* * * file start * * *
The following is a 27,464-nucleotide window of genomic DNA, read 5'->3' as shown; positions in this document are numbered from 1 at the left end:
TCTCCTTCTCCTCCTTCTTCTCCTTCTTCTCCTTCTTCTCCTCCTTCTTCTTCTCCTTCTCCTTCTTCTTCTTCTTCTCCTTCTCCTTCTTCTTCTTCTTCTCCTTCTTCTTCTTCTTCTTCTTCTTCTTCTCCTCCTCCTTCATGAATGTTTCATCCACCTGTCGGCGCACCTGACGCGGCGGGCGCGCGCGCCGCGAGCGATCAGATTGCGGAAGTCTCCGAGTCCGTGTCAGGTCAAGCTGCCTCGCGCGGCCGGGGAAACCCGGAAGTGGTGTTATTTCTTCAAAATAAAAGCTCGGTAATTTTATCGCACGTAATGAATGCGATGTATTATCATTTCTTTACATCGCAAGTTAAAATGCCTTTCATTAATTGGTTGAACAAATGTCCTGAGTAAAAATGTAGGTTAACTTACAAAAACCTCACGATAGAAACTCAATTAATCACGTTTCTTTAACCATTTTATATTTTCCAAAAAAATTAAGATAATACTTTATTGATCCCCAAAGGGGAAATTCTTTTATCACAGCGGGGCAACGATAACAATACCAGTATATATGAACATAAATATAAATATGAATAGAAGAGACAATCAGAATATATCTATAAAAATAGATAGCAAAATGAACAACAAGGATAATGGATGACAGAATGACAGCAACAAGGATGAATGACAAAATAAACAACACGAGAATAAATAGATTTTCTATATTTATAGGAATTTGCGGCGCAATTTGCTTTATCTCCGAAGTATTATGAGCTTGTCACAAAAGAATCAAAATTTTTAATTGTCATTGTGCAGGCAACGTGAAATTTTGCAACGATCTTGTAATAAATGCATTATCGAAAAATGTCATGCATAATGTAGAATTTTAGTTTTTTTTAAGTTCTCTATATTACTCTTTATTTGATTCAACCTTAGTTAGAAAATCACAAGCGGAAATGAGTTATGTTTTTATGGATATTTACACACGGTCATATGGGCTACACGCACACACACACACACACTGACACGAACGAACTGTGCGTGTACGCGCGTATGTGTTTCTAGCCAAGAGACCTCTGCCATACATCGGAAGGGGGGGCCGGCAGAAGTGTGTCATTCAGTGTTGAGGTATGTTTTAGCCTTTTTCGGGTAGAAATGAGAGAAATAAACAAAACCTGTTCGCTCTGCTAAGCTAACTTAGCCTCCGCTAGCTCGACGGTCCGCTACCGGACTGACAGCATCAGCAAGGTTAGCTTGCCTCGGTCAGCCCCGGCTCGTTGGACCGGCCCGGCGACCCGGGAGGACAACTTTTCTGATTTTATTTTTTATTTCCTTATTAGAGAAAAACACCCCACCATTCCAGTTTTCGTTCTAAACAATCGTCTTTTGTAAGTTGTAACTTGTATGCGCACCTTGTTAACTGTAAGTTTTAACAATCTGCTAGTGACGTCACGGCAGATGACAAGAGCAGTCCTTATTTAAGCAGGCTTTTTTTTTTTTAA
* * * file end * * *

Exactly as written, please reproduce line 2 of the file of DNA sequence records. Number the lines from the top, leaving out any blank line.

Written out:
TCTCCTTCTCCTCCTTCTTCTCCTTCTTCTCCTTCTTCTCCTCCTTCTTCTTCTCCTTCTCCTTCTTCTTCTTCTTCTCCTTCTCCTTCTTCTTCTTCTTCTCCTTCTTCTTCTTCTTCTTCTTCTTCTTCTCCTCCTCCTTCATGAATGTTTCATCCACCTGTCGGCGCACCTGACGCGGCGGGCGCGCGCGCCGCGAGCGATCAGATTGCGGAAGTCTCCGAGTCCGTGTCAGGTCAAGCTGCCTCGCGCGGCCGGGGAAACCCGGAAGTGGTGTTATTTCTTCAAAATAAAAGCTCGGTAATTTTATCGCACGTAATGAATGCGATGTATTATCATTTCTTTACATCGCAAGTTAAAATGCCTTTCATTAATTGGTTGAACAAATGTCCTGAGTAAAAATGTAGGTTAACTTACAAAAACCTCACGATAGAAACTCAATTAATCACGTTTCTTTAACCATTTTATATTTTCCAAAAAAATTAAGATAATACTTTATTGATCCCCAAAGGGGAAATTCTTTTATCACAGCGGGGCAACGATAACAATACCAGTATATATGAACATAAATATAAATATGAATAGAAGAGACAATCAGAATATATCTATAAAAATAGATAGCAAAATGAACAACAAGGATAATGGATGACAGAATGACAGCAACAAGGATGAATGACAAAATAAACAACACGAGAATAAATAGATTTTCTATATTTATAGGAATTTGCGGCGCAATTTGCTTTATCTCCGAAGTATTATGAGCTTGTCACAAAAGAATCAAAATTTTTAATTGTCATTGTGCAGGCAACGTGAAATTTTGCAACGATCTTGTAATAAATGCATTATCGAAAAATGTCATGCATAATGTAGAATTTTAGTTTTTTTTAAGTTCTCTATATTACTCTTTATTTGATTCAACCTTAGTTAGAAAATCACAAGCGGAAATGAGTTATGTTTTTATGGATATTTACACACGGTCATATGGGCTACACGCACACACACACACACACTGACACGAACGAACTGTGCGTGTACGCGCGTATGTGTTTCTAGCCAAGAGACCTCTGCCATACATCGGAAGGGGGGGCCGGCAGAAGTGTGTCATTCAGTGTTGAGGTATGTTTTAGCCTTTTTCGGGTAGAAATGAGAGAAATAAACAAAACCTGTTCGCTCTGCTAAGCTAACTTAGCCTCCGCTAGCTCGACGGTCCGCTACCGGACTGACAGCATCAGCAAGGTTAGCTTGCCTCGGTCAGCCCCGGCTCGTTGGACCGGCCCGGCGACCCGGGAGGACAACTTTTCTGATTTTATTTTTTATTTCCTTATTAGAGAAAAACACCCCACCATTCCAGTTTTCGTTCTAAACAATCGTCTTTTGTAAGTTGTAACTTGTATGCGCACCTTGTTAACTGTAAGTTTTAACAATCTGCTAGTGACGTCACGGCAGATGACAAGAGCAGTCCTTATTTAAGCAGGCTTTTTTTTTTTTAA